The United States Coast Survey was authorized by Congress and President Thomas Jefferson in 1807 to survey “the coasts of the United States, in which shall be designated the islands and shoals, with the roads or places of anchorage, within twenty leagues of any part of the shores of the United States; and also the respective courses and distances between the principal capes, or head lands, together with such other matters as he may deem proper for completing an accurate chart of every part of the coasts within the extent aforesaid.”
Just as Lewis and Clark had been sent to explore the western frontier, Ferdinand Rudolph Hassler, a recent Swiss immigrant who had taken part in the survey of Switzerland and served as its Attorney General, was charged with charting the coastal waters of the United States as well as the St. George’s bank and the Gulf Stream.
Drawing on his deep experience as both a scientist and a lawyer, he brought together mathematicians, cartographers, geodesists, metrologists, hydrographers, topographers, sailors, laborers, and administrators and molded them into the first United States Government agency which collected masses of geographic information, developed means to process that information, and produced products for the safety and welfare of the citizens of our Nation.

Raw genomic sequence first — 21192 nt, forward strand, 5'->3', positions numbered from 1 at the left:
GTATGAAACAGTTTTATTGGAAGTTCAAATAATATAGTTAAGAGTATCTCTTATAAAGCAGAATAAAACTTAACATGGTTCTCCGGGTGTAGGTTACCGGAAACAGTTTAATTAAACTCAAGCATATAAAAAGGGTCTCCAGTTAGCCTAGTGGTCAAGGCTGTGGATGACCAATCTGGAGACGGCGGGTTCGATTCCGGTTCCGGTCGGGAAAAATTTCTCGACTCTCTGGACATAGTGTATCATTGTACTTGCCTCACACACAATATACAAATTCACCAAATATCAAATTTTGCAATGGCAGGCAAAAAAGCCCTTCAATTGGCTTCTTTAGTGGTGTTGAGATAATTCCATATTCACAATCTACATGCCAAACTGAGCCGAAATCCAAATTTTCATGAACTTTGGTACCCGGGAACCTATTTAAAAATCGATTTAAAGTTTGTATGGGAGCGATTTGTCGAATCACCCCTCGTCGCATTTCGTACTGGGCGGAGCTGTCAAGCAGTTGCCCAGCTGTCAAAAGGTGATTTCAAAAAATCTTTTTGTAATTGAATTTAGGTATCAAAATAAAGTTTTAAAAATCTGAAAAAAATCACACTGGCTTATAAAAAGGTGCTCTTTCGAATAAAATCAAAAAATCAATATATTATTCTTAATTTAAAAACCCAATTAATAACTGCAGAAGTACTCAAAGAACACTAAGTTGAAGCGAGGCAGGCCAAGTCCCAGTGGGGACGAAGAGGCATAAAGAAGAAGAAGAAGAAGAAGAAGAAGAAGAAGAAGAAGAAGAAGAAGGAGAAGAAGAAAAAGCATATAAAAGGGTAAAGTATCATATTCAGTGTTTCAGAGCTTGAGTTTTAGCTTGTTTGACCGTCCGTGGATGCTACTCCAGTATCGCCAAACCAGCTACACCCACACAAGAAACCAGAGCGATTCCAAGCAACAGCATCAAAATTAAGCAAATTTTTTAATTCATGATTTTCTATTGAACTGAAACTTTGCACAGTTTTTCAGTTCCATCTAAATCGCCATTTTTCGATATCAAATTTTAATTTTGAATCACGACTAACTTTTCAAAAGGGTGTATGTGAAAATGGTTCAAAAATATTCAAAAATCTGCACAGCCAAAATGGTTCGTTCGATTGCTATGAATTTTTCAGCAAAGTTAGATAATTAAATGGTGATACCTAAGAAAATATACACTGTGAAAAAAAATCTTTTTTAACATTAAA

The Coast Survey developed accurate maps and mathematical models for predicting future states of geophysical phenomena such as tides, currents, and geomagnetic declination. Its work proved instrumental in the formation of the Smithsonian Institution and the National Academy of Sciences and the establishment of their early policies.
Hassler was criticized for his foreign ways, but he accomplished much more than just surveying the coast. He fought the first budget and administrative battles with bureaucrats and lawmakers who did not understand the nature of science or its requirements; trained a cadre of surveyors, topographers, and artisans, and helped establish our nation’s standards of weights and measures on a scientific basis.
More than anything else, he elevated the status of science in government and society. He came to a nation with little science infrastructure and left a thriving organization of mathematicians, geodesists, topographers, hydrographers, instrument-makers, engravers, and printers who worked in concert to collect and process the data for our nautical charts.
As the first professional American scientist Ferdinand Rudolph Hassler left a legacy of accuracy, precision, and scientific integrity with which he imbued not only the Coast Survey but, ultimately, all American science institutions
Source: NOAA – Celebrating 200 Years